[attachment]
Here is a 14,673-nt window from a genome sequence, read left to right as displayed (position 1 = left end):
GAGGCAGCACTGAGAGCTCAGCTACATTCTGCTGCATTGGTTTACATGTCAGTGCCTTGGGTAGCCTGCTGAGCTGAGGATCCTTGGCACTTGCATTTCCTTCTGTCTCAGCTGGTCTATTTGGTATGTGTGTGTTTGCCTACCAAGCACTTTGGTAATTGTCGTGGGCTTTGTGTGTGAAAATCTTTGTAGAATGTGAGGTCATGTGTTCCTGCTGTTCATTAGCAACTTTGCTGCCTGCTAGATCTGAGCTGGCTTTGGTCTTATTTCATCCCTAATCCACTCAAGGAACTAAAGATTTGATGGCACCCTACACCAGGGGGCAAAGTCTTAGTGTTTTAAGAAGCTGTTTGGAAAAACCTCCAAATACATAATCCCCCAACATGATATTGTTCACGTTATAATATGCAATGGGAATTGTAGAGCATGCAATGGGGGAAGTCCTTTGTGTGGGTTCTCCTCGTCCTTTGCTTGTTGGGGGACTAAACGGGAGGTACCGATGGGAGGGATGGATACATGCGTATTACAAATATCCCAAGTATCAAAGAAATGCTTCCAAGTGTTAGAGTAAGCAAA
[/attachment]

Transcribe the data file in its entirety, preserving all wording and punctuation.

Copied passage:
Here is a 14,673-nt window from a genome sequence, read left to right as displayed (position 1 = left end):
GAGGCAGCACTGAGAGCTCAGCTACATTCTGCTGCATTGGTTTACATGTCAGTGCCTTGGGTAGCCTGCTGAGCTGAGGATCCTTGGCACTTGCATTTCCTTCTGTCTCAGCTGGTCTATTTGGTATGTGTGTGTTTGCCTACCAAGCACTTTGGTAATTGTCGTGGGCTTTGTGTGTGAAAATCTTTGTAGAATGTGAGGTCATGTGTTCCTGCTGTTCATTAGCAACTTTGCTGCCTGCTAGATCTGAGCTGGCTTTGGTCTTATTTCATCCCTAATCCACTCAAGGAACTAAAGATTTGATGGCACCCTACACCAGGGGGCAAAGTCTTAGTGTTTTAAGAAGCTGTTTGGAAAAACCTCCAAATACATAATCCCCCAACATGATATTGTTCACGTTATAATATGCAATGGGAATTGTAGAGCATGCAATGGGGGAAGTCCTTTGTGTGGGTTCTCCTCGTCCTTTGCTTGTTGGGGGACTAAACGGGAGGTACCGATGGGAGGGATGGATACATGCGTATTACAAATATCCCAAGTATCAAAGAAATGCTTCCAAGTGTTAGAGTAAGCAAA